Let’s talk about why you, as a web designer, should be using pens and pencils more often. I’m going to give you some tips, tool suggestions, and plenty of reasons to roll your sleeves up and sketch!
Step Away From the Computer
The design process tends to isolate designers from the rest of the team, meaning they tend to rely on themselves and their own ideas. Many times, as the production timeframe is so limited, designers go straight into high-fidelity mockups (like refined wireframes or pixel-perfect designs) without spending much time sketching and getting their ideas tested. In these situations, the only time they stop hiding behind their monitors is when they meet the stakeholders for sign-off, or handover the designs to the developers.
Nowadays, with new agile methodologies, it’s fundamental to enhance the design process and make it leaner. And it’s even more important that this process leads to a successful product.
Sketching is a fundamental step in any design process. It will push designers to step away from their desks and work with different tools. Furthermore, this can become a team’s exercise where non-designers (Developers, Product Owners, Project managers, etc.) can contribute with their ideas and input from an early stage. Once on paper, the ideas are ready to be tested with other teams, stakeholders or even potential users to feed into initial designs and help iterate.
With all these reasons to leave your desk, roll up your sleeves and sketch!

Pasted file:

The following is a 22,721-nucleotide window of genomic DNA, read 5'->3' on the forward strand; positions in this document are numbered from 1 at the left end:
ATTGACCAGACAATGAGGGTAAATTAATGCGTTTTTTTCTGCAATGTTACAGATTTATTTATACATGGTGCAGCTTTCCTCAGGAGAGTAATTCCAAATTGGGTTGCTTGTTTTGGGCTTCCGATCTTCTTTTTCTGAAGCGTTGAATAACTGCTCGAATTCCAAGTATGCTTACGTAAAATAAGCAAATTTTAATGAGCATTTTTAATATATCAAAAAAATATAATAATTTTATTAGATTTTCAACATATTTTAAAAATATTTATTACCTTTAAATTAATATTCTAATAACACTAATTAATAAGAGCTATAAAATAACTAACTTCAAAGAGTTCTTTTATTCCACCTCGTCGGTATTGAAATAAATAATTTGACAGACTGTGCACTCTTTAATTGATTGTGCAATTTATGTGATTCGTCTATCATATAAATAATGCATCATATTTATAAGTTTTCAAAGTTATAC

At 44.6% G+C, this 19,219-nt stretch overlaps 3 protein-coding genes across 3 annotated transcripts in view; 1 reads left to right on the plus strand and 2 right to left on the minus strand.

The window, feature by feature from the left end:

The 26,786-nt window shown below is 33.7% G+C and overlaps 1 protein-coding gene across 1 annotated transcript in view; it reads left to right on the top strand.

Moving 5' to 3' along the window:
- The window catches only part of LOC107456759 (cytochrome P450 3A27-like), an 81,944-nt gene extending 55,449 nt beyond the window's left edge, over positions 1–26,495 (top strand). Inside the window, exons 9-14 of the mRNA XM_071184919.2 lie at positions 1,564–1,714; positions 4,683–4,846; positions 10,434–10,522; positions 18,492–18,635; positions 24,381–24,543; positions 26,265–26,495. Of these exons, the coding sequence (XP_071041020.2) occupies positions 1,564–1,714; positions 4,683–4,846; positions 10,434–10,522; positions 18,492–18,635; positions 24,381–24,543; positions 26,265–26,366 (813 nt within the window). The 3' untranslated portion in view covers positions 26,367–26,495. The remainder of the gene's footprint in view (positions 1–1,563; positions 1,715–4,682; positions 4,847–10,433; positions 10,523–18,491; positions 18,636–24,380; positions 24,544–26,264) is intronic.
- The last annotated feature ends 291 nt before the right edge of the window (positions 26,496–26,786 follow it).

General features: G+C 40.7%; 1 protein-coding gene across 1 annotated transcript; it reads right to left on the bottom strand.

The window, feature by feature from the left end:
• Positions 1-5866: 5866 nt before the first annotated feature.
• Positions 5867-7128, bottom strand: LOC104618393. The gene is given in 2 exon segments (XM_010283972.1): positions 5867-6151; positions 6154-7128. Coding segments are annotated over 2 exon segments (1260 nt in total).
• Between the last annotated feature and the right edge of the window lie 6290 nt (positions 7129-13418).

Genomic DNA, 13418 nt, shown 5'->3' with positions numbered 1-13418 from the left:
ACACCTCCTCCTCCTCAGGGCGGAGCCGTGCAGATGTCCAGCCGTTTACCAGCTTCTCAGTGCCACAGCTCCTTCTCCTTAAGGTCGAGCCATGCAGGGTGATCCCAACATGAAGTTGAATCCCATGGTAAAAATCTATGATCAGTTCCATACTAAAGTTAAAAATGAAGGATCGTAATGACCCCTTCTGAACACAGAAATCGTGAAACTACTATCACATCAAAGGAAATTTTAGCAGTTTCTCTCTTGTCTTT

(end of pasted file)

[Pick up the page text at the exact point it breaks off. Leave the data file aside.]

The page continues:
Lean UX and Sketching
The focus of Lean UX is creating value for the customer while reducing waste. And by “waste” I mean anything that deviates the focus from the design and the product being built. It’s imperative that the team becomes more agile but they also need to be backed up by whoever is in charge, allowing them to fail while testing ideas.
Even with a limited timeframe, the designer should be able to quickly put together some designs for early testing. And this is where you can (and you should!) apply your sketching skills.
I can’t think of anything leaner than sketching at the beginning of the design process, when hopefully, there’s time to explore every idea. Go on! Get the entire team (stakeholders included) in the same room for a series of co-creation workshops. These workshops consist of a collaborative way to help you, your team and your stakeholders (or clients) decide on design solutions.
The outcome of these sessions is absolutely important, and the fact that the team is all there sharing ideas and agreeing on which of these are worth taking forward, makes them feel like they own the project and guarantees that they’ll support you to the end.
After these workshops, your sketches are your prototype that you can showcase around the building.
How to Run a Co-Creation Workshop
It’s important that everyone involved in a sketching session understands that this isn’t a test of their drawing skills but an exercise of creativity where all ideas are precious.
To better facilitate these sessions, the designer or team of designers should come up with a plan:
Step 1: Focus on the Outcome
Bounce off ideas and agree on the user and business outcomes you’re trying to achieve. If the team is focused on the outcomes instead of which features to build, they’ll have more space for creativity. When you’re debating ideas, make sure you take notes (one idea per post-it) and pin them up on the wall so everyone can revisit.